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The model of coexistence 2 populations of adult stem cells

It is becoming more and more clear for researchers who are studying adult stem cells, that the population of these cells in any given tissue is very heterogeneous. Even if the population of adult stem cells express the same surface markers, detectable by flow cytometry, they can have different functional properties, gene expression profile and be in different stages of the cell cycle. It is important to know this kind of heterogeneity in terms of understanding physiological tissue turnover and cancer development.

The recent review by Linheng Li and Hans Clevers [1], published in Science, proposed the model of co-existence of quiescent and active adult stem cells in mammals. I’d like to point out that they didn’t propose it initially – it was done 2-3 years ago by Andreas Trumpp group for hematopoietic stem cells [2] (HSC), but rather extrapolate it to other adult stem cell populations, such as hair and intestinal stem cells. Furthermore, they nicely shaped this model in the concept of stem cell niche and extrinsic signals, regulating cell divisions and fate.

I pooled some data from Andreas Trumpp’s model [3] for HSC, some thoughts from this review, and and from Marieke Essers paper [4] and made a table. This table summarize the main model points for HSC.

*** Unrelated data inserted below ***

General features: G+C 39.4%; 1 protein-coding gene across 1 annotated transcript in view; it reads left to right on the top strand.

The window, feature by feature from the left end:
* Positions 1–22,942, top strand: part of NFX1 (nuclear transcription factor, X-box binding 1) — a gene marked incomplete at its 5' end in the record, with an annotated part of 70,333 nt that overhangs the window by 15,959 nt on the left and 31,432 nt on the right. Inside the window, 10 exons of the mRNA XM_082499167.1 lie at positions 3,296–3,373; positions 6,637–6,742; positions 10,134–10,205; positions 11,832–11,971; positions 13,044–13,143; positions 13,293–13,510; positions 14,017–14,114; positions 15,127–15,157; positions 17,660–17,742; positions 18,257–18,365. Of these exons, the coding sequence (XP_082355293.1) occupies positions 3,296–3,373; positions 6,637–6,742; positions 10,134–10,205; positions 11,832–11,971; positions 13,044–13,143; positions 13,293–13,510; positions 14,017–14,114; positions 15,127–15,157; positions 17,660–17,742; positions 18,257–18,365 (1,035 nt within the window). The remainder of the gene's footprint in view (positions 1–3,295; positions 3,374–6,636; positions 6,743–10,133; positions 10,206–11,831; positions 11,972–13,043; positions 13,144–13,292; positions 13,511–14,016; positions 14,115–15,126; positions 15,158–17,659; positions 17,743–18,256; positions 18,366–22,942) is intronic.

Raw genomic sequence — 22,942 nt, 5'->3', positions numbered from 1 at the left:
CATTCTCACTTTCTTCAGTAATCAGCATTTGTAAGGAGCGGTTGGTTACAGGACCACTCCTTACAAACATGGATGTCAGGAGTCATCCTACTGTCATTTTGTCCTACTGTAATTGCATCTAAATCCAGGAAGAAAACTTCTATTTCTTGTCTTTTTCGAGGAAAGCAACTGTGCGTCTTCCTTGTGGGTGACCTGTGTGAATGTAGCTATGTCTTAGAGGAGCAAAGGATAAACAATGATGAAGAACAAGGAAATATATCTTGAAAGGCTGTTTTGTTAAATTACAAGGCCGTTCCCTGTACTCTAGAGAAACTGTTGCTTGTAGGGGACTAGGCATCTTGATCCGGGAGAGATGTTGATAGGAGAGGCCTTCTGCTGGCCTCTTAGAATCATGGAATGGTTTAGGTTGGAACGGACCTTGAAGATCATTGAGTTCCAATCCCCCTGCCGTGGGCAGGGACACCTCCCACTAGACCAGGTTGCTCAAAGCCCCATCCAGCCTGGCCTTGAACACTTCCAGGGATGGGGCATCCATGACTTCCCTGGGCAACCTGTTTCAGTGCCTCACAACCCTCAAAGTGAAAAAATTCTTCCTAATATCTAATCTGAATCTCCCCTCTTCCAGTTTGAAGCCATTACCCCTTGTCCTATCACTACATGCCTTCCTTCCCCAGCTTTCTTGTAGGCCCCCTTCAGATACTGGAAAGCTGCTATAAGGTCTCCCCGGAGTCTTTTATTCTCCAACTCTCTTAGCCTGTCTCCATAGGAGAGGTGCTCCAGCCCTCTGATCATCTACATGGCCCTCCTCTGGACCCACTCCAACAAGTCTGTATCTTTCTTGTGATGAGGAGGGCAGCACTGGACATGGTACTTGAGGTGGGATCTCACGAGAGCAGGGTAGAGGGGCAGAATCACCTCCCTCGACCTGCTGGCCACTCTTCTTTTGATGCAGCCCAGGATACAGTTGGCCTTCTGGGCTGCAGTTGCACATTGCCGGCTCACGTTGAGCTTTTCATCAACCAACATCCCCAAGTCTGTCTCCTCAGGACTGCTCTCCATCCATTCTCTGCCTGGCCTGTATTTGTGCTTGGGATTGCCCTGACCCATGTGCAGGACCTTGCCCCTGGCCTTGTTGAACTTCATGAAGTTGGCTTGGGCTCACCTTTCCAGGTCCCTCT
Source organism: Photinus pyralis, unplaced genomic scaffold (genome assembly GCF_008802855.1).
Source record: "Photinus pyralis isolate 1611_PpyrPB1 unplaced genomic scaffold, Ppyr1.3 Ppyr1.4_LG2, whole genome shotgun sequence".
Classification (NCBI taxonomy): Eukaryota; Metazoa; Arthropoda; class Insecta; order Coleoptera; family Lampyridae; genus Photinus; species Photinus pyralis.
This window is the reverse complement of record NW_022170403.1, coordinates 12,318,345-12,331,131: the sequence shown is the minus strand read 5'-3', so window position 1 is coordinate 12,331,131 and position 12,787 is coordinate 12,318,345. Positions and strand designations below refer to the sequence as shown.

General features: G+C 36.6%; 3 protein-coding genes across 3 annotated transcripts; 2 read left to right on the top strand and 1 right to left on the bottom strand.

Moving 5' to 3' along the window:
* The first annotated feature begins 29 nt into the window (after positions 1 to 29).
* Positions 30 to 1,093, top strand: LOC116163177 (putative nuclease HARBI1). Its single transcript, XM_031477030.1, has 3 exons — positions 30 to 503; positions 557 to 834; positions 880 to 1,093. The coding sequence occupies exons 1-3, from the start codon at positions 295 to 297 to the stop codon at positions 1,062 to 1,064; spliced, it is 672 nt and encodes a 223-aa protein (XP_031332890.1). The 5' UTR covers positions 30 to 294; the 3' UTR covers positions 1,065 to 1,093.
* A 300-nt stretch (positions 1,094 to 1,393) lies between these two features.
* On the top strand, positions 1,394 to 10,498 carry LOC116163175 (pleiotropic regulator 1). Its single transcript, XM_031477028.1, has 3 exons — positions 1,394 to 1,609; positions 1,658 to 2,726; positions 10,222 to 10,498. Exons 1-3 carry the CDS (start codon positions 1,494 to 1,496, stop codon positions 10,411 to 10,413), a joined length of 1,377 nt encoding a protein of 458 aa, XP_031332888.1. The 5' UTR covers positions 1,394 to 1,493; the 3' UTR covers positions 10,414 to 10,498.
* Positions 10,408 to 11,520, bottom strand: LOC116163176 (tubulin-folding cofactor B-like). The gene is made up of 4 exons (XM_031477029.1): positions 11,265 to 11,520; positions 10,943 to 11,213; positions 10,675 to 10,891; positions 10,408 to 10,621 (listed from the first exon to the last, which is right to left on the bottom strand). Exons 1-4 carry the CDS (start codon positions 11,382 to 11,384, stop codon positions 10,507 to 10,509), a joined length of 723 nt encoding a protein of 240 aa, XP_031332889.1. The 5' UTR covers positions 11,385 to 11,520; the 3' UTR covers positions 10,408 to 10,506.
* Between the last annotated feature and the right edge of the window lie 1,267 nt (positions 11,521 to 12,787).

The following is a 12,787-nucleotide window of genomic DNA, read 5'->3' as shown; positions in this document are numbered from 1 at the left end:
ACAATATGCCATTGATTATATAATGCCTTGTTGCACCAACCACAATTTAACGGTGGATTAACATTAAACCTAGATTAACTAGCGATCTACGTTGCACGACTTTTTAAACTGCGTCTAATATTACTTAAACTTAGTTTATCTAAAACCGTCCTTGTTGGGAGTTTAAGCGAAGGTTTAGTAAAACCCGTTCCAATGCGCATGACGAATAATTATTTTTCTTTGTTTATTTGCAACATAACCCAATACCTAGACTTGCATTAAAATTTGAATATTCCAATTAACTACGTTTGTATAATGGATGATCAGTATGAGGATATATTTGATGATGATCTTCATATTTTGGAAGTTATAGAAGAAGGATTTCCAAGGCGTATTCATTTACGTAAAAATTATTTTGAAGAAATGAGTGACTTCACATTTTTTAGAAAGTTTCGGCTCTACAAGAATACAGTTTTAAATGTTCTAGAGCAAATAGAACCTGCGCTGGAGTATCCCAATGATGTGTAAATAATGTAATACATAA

characteristics dormant HSC active HSC
synonyms
quiescent
primed, self-renewing
phenotype LSK/CD34-/Flk2-/CD48-/CD150+
same
% in HSC pool ~ 15% ~ 85%
quiescence +++ +
self-renewal rate +++ +
proliferation + +++
replication genes off on
metabolism hibernation/ hypoxia active
function repair in emergency normal blood turnover
niche endosteal vascular
signaling Wnt-off/BMP-on Wnt-on/BMP-off
activation signals active HSC depletion/ Interferon-alpha progenitors depletion
feedback loop +++ +



The new – dormancy model of coexistence of quiescent adult stem cell subpopulations, proposed by Andreas Trumpp group:

dormant(Adapted from Marieke Essers and Andreas Trumpp, 2008-2009)

It is maybe too early to accept this model completely, but it look very nice and logical to me. Nevertheless, some things remain unclear. For example, what can make an active HSC become a dormant HSC during homeostasis? Also, I think it’s premature to divide them by bone marrow niche: dormant in endosteal, active in vascular (central marrow). This review convince me more that there is some kind of universal pattern in organization of adult stem cell populations across different tissues. What do you think?

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Also read:
Mapping quiescence of hematopoietic stem cells [2]